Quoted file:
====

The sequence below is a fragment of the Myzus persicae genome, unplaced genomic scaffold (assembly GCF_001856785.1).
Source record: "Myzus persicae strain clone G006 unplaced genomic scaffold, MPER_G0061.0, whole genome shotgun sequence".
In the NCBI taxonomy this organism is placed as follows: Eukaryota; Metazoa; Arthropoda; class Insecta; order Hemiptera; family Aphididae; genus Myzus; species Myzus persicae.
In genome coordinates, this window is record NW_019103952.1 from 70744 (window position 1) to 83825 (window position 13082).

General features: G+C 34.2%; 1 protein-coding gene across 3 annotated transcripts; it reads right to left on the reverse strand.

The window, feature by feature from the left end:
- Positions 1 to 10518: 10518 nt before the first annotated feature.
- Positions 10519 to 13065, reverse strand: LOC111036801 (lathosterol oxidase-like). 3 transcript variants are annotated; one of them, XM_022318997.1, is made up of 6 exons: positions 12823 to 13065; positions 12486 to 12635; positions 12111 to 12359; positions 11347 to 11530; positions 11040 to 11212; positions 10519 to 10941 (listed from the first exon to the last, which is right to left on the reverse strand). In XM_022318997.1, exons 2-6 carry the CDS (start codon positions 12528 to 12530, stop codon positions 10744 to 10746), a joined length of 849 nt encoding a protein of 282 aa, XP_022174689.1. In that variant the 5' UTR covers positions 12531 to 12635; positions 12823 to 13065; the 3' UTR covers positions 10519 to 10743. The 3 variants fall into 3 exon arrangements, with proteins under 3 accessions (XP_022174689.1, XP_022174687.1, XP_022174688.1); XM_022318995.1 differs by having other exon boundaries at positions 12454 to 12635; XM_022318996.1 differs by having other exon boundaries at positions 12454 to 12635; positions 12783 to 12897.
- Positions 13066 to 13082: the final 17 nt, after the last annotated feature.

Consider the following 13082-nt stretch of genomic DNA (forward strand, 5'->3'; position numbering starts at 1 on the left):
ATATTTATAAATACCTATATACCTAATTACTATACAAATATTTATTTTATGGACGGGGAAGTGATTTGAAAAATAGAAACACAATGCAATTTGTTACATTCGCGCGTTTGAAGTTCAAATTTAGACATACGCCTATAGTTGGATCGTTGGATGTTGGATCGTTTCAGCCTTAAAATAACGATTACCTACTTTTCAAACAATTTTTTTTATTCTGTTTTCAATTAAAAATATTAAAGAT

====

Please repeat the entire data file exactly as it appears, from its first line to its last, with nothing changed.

The sequence below is a fragment of the Myzus persicae genome, unplaced genomic scaffold (assembly GCF_001856785.1).
Source record: "Myzus persicae strain clone G006 unplaced genomic scaffold, MPER_G0061.0, whole genome shotgun sequence".
In the NCBI taxonomy this organism is placed as follows: Eukaryota; Metazoa; Arthropoda; class Insecta; order Hemiptera; family Aphididae; genus Myzus; species Myzus persicae.
In genome coordinates, this window is record NW_019103952.1 from 70744 (window position 1) to 83825 (window position 13082).

General features: G+C 34.2%; 1 protein-coding gene across 3 annotated transcripts; it reads right to left on the reverse strand.

The window, feature by feature from the left end:
- Positions 1 to 10518: 10518 nt before the first annotated feature.
- Positions 10519 to 13065, reverse strand: LOC111036801 (lathosterol oxidase-like). 3 transcript variants are annotated; one of them, XM_022318997.1, is made up of 6 exons: positions 12823 to 13065; positions 12486 to 12635; positions 12111 to 12359; positions 11347 to 11530; positions 11040 to 11212; positions 10519 to 10941 (listed from the first exon to the last, which is right to left on the reverse strand). In XM_022318997.1, exons 2-6 carry the CDS (start codon positions 12528 to 12530, stop codon positions 10744 to 10746), a joined length of 849 nt encoding a protein of 282 aa, XP_022174689.1. In that variant the 5' UTR covers positions 12531 to 12635; positions 12823 to 13065; the 3' UTR covers positions 10519 to 10743. The 3 variants fall into 3 exon arrangements, with proteins under 3 accessions (XP_022174689.1, XP_022174687.1, XP_022174688.1); XM_022318995.1 differs by having other exon boundaries at positions 12454 to 12635; XM_022318996.1 differs by having other exon boundaries at positions 12454 to 12635; positions 12783 to 12897.
- Positions 13066 to 13082: the final 17 nt, after the last annotated feature.

Consider the following 13082-nt stretch of genomic DNA (forward strand, 5'->3'; position numbering starts at 1 on the left):
ATATTTATAAATACCTATATACCTAATTACTATACAAATATTTATTTTATGGACGGGGAAGTGATTTGAAAAATAGAAACACAATGCAATTTGTTACATTCGCGCGTTTGAAGTTCAAATTTAGACATACGCCTATAGTTGGATCGTTGGATGTTGGATCGTTTCAGCCTTAAAATAACGATTACCTACTTTTCAAACAATTTTTTTTATTCTGTTTTCAATTAAAAATATTAAAGAT